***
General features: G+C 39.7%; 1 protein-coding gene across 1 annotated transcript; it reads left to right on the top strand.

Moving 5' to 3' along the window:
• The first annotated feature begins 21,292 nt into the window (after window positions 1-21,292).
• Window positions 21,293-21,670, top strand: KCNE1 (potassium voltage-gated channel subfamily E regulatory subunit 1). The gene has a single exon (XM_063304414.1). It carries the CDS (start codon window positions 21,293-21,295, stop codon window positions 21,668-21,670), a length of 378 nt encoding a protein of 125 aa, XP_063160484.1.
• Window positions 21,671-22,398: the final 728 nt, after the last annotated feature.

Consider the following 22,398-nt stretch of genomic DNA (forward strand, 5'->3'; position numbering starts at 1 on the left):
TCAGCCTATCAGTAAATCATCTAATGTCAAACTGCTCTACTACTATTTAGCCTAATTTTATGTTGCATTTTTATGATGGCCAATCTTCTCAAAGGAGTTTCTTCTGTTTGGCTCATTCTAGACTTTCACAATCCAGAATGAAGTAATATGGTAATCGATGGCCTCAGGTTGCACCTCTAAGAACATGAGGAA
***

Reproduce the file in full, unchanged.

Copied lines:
General features: G+C 39.7%; 1 protein-coding gene across 1 annotated transcript; it reads left to right on the top strand.

Moving 5' to 3' along the window:
• The first annotated feature begins 21,292 nt into the window (after window positions 1-21,292).
• Window positions 21,293-21,670, top strand: KCNE1 (potassium voltage-gated channel subfamily E regulatory subunit 1). The gene has a single exon (XM_063304414.1). It carries the CDS (start codon window positions 21,293-21,295, stop codon window positions 21,668-21,670), a length of 378 nt encoding a protein of 125 aa, XP_063160484.1.
• Window positions 21,671-22,398: the final 728 nt, after the last annotated feature.

Consider the following 22,398-nt stretch of genomic DNA (forward strand, 5'->3'; position numbering starts at 1 on the left):
TCAGCCTATCAGTAAATCATCTAATGTCAAACTGCTCTACTACTATTTAGCCTAATTTTATGTTGCATTTTTATGATGGCCAATCTTCTCAAAGGAGTTTCTTCTGTTTGGCTCATTCTAGACTTTCACAATCCAGAATGAAGTAATATGGTAATCGATGGCCTCAGGTTGCACCTCTAAGAACATGAGGAA